Archaeologists have unearthed an extensive fabric collection in the south of Israel dating back some 3,000 years to the biblical era of King David and Solomon, Tel Aviv University said Wednesday.

The materials were uncovered in the Timna copper mines in the Arava Valley by an Tel Aviv University excavation team led by Dr. Erez Ben-Yosef. The finds are the first discovery of textiles dating from the era and include cloth of diverse color, design and origin, the archaeologists said.

“No textiles (from this period) have ever been found at excavation sites like Jerusalem, Megiddo and Hazor, so this provides a unique window into an entire aspect of life from which we’ve never had physical evidence before,” Ben-Yosef said. “We found fragments of textiles that originated from bags, clothing, tents, ropes and cords.”

The pieces of fabric, some only 5 x 5 centimeters in size, vary in color, weaving technique and ornamentation, the university said in a press release.

Tel Aviv University's Timna excavation team at work (Central Timna Valley Project – TAU)

Tel Aviv University’s Timna excavation team at work (Central Timna Valley Project – TAU)

“Some of these fabrics resemble textiles only known from the Roman era,” said Dr. Orit Shamir, a senior researcher at the Israel Antiquities Authority, who led the study of the fabrics themselves.

The Timna Valley — now a national park — was a copper production district with thousands of mines and dozens of smelting sites, said by some to have been active during the reign of King Solomon. Fragments of furnaces, clothing, fabrics and rope and a number of food fragments were unearthed in a 2013 dig at the site whose findings were publicized Wednesday. The artifacts were dated to the 10th century BCE — the time during which, according to the bible, King Solomon ruled ancient Israel.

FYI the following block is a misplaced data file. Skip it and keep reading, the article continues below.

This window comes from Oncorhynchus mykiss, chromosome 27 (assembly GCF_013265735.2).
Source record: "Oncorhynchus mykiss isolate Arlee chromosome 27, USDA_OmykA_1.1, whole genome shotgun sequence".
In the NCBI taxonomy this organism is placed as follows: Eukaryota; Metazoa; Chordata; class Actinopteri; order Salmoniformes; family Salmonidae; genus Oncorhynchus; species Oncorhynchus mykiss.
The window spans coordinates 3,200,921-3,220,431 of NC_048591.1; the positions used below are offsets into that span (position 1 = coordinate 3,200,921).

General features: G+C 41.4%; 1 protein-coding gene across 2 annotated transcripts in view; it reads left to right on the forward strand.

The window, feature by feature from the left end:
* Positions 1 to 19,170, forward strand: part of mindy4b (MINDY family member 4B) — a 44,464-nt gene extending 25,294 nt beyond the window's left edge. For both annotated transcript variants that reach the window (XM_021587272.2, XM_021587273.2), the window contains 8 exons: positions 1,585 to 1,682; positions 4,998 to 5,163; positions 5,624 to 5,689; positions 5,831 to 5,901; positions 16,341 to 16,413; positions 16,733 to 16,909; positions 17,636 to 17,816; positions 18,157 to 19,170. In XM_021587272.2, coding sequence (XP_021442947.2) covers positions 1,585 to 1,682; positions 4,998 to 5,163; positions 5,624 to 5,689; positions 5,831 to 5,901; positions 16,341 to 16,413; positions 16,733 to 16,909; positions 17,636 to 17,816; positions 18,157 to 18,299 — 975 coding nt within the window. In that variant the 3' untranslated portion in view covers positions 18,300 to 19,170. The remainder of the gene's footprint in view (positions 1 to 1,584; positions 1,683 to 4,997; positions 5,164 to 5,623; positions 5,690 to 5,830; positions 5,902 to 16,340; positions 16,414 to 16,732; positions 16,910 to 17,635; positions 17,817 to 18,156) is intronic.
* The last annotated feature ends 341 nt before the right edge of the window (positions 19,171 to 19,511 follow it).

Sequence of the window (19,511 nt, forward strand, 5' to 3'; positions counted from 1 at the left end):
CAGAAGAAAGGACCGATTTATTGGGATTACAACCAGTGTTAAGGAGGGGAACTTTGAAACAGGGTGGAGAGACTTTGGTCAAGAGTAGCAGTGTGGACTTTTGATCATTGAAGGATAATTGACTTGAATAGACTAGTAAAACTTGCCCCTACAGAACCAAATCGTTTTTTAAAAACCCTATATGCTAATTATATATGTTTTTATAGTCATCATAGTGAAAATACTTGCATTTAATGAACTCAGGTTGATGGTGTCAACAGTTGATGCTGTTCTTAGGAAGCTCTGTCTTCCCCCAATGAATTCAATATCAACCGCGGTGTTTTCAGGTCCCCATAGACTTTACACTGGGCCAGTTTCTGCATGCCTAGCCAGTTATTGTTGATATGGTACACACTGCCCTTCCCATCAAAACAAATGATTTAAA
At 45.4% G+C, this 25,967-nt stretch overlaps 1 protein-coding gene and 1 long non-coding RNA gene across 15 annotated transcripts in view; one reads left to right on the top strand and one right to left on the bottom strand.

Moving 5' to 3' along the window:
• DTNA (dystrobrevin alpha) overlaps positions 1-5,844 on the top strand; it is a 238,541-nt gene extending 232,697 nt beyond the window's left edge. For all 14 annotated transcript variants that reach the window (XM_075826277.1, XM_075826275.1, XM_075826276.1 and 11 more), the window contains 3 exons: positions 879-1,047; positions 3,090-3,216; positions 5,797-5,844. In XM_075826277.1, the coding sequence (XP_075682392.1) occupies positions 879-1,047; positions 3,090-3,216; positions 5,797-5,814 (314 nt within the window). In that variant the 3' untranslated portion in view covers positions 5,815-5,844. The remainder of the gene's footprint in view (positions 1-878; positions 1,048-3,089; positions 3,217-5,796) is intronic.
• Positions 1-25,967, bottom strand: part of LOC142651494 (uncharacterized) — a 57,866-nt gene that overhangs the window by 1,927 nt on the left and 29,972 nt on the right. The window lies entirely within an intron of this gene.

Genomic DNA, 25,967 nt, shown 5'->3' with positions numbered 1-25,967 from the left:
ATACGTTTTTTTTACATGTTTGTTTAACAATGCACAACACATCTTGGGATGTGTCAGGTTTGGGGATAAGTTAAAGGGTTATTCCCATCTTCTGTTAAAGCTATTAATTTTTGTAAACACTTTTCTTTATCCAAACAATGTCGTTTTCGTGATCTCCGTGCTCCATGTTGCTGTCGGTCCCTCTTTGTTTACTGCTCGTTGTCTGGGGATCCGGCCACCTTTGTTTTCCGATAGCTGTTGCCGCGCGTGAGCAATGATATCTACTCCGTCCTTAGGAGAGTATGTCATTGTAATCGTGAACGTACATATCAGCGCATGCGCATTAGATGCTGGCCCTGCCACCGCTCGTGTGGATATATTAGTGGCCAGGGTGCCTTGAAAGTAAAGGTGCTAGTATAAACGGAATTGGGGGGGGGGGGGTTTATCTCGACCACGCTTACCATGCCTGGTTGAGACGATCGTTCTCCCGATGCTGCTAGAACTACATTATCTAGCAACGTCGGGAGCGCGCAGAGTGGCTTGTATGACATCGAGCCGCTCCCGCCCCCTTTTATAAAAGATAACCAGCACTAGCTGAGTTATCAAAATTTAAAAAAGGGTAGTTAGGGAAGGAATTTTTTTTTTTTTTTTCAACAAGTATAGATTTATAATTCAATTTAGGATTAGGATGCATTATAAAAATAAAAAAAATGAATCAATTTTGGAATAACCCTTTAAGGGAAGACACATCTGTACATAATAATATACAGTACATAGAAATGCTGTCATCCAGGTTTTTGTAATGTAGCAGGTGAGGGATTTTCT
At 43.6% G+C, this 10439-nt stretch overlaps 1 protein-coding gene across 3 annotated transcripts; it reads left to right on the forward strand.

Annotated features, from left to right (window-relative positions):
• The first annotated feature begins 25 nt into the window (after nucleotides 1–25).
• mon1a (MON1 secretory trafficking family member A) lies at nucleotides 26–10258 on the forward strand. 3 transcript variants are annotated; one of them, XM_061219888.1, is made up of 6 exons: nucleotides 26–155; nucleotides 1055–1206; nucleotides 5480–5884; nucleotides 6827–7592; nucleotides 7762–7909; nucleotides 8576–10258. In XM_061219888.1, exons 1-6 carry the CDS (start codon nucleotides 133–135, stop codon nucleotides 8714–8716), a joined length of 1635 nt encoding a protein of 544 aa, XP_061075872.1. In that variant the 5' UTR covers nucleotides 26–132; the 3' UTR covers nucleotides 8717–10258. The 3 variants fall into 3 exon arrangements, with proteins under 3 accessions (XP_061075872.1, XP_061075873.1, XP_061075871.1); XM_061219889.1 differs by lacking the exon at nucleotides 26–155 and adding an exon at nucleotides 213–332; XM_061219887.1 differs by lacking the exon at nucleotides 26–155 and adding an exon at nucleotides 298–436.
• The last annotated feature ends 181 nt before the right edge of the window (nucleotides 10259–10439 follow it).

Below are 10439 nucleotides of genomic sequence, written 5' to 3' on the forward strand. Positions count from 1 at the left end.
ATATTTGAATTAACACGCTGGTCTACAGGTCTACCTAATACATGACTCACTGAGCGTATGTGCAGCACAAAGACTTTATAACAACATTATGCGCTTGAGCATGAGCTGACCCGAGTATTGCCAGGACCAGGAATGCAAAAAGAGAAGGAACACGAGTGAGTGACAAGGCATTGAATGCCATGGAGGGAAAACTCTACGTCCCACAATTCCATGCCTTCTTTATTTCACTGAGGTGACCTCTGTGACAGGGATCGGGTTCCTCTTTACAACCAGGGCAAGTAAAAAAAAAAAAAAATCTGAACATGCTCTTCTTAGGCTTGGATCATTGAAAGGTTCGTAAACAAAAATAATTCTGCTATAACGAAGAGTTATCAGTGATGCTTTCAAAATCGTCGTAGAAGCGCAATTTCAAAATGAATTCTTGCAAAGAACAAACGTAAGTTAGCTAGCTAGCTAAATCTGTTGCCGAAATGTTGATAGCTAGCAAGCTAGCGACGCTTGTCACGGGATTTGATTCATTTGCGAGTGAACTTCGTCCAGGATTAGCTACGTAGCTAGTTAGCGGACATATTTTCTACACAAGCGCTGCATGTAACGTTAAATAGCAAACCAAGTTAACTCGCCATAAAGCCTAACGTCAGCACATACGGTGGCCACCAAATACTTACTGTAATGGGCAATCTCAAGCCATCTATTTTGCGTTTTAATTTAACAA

Also found from the same period — as confirmed by radiocarbon dating — were unprecedented quantities of seeds from the Biblical “Seven Species” (the two grains and five fruits considered unique products of the Land of Israel).

The mines are believed to have been operated by the semi-nomadic early Edomites, and the discoveries also offer insight into their complex society, said Ben-Yosef.

“The wide variety of fabrics also provides new and important information about the Edomites, who, according to the Bible, warred with the Kingdom of Israel,” Ben-Yosef went on. “We found simply woven, elaborately decorated fabrics worn by the upper echelon of their stratified society. Luxury grade fabric adorned the highly skilled, highly respected craftsmen managing the copper furnaces. They were responsible for smelting the copper, which was a very complicated process.”

The materials found at the site underlined that the copper mines were the “silicon valley” of their day, the university said in a press release. “Copper was used to produce tools and weapons and was the most valuable resource in ancient societies,” it said. Producing it was a highly complex process. “Miners in ancient Timna may have been slaves or prisoners… but the act of smelting, of turning stone into metal, required an enormous amount of skill and organization.”

Added Ben-Yosef: “The possession of copper was a source of great power, much as oil is today. If a person had the exceptional knowledge to ‘create copper,’ he was considered well-versed in an extremely sophisticated technology. He would have been considered magical or supernatural, and his social status would have reflected this.”

Thus, food, water and textiles had to be transported long distances through the desert and into the valley to the mines to support the copper industry.

“The latest discovery of fabrics, many of which were made far from Timna in specialized textile workshops, provides a glimpse into the trade practices and regional economy of the day,” the university said.

“We found linen, which was not produced locally. It was most likely from the Jordan Valley or Northern Israel. The majority of the fabrics were made of sheep’s wool, a cloth that is seldom found in this ancient period,” said TAU masters student Vanessa Workman. “This tells us how developed and sophisticated both their textile craft and trade networks must have been.”